Tuesday, March 31, 2009

Four Gunmen Arrested in Puerto Barrios

Police arrested four men after they shot and killed a taxi driver, 26 year old Walter González Agustín, and Oscar Flores. The incident took place at km 297 on the road to the Free Trade Zone / Zolic.

The victims were headed from Santo Tomas de Castilla to Puerto Barrios they were attacked. The taxi driver was found collapsed over the steering wheel. Flores was taken to the Hospital Nacional de la Amistad Japón Guatemala where he died.

The alleged killers were identified as 25 year old Deglyn Estuardo Pinto Eguizabal, 28 year old Edgar Rigoberto Martínez Vidal, 27 year old Eduardo Carlos Salazar Días, and 30 year old Juan Carlos Vicente Peña.

In the suspects' vehicle police found and seized five 9mm pistols, 21 high capacity 32 round magazines, and 210 rounds of .40 caliber and 9mm ammunition.

According to the PNC, the suspected thugs attacked Flores. When he attempted to escape in his vehicle, the gunmen sprayed the taxi because he did not yield right of way to the gunmen and because he might alert the police. The gunmen then engaged in a chase of Flores that continued for 3km with both vehicles exchanging gunfire.

All were licensed to carry firearms.

Closing the 10-year "gap" in infrastructure

On February 23, investment promotion agency Invest in Guatemala published a report addressing the country's 10-year "gap" in infrastructure development.

In addition to describing the country's infrastructure as "expensive and insufficient," the report says investment in the sector, in terms of GDP, is far less than the regional average.

BNamericas spoke with Invest in Guatemala executive director Mario Marroquín about the reasons for this gap and how the country plans to solve the problem.

Read a transcript of the interview here.

Guatemala opens National Police archive to civil war victims' families

Marylena Bustamante traveled 24 hours on a bus from Mexico City for a new chance at finding information about her brother, who disappeared 27 years ago during Guatemala's civil war.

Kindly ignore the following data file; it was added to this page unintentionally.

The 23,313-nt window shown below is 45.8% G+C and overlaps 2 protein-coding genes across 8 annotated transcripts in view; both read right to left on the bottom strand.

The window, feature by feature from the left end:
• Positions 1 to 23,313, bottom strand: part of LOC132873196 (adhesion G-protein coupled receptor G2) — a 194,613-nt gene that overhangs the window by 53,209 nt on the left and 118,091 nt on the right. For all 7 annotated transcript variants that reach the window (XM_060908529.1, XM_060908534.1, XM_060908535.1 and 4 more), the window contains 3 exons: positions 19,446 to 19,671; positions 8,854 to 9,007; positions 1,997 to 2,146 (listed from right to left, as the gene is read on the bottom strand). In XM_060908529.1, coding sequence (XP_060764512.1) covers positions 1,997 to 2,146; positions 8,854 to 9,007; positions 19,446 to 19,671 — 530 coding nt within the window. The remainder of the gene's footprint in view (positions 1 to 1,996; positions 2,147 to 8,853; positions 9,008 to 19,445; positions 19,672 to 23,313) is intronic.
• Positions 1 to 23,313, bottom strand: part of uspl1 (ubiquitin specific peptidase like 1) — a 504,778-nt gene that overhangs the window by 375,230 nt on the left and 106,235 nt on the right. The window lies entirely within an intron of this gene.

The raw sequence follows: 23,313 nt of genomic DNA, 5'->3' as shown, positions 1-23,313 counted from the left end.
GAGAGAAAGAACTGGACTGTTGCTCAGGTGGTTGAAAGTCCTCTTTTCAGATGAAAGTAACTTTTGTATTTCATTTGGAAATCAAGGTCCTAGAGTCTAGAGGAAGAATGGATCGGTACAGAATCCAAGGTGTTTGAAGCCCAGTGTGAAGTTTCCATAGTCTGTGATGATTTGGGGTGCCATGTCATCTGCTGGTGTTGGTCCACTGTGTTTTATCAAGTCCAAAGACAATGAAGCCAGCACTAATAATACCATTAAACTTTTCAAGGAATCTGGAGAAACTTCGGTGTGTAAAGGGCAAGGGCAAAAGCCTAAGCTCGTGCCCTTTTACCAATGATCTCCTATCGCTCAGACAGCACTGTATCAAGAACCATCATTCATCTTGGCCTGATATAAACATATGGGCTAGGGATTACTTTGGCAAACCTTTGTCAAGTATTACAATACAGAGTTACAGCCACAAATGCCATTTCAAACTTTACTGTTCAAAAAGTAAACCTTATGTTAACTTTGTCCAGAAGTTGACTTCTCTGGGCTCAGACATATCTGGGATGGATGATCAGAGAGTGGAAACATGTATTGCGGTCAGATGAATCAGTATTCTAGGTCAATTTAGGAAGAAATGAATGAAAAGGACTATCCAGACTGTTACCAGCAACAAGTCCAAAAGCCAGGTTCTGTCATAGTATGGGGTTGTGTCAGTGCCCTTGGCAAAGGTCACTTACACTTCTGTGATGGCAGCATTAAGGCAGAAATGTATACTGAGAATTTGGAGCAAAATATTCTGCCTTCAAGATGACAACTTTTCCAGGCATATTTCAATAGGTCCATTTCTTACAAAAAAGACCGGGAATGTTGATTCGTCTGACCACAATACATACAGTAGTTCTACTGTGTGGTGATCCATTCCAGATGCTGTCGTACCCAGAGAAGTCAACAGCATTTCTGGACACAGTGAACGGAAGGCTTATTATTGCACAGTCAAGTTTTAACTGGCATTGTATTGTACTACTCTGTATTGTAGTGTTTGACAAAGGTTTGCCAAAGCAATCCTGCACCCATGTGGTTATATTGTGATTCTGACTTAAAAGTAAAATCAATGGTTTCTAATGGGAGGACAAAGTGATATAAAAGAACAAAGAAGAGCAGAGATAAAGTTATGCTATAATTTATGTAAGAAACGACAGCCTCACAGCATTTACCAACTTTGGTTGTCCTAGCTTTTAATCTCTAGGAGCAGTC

Guatemalan human rights authorities recently opened a vast archive of police records that could contain information about Bustamante's brother, Emil, and thousands of other victims of state repression during the country's 36-year civil war.

"Like every family member of a detained/disappeared person, you have no idea how much I long to find the truth," said Bustamante, who arrived at the archive building holding a large portrait of Emil, whom she described as a "university intellectual."

Human rights officials discovered the archive by accident in July 2005 while investigating a complaint by neighbors about improperly stored explosives. Soon after, hundreds of workers set about cleaning up the rat-infested, mildewed building and restoring and organizing the estimated 80 million documents contained within.

The archive is considered the complete record of the National Police, with documents dating from 1881 until 1997. At the latter date, the police corps was replaced by the current National Civil Police.

Less than 10 percent of the documents have been digitized thus far, but victims' family members, investigators and academics can now file requests for information that may be contained in those documents, which primarily correspond to the most violent years of the war, 1975-85.

Read the rest of the story in the Miami Herald.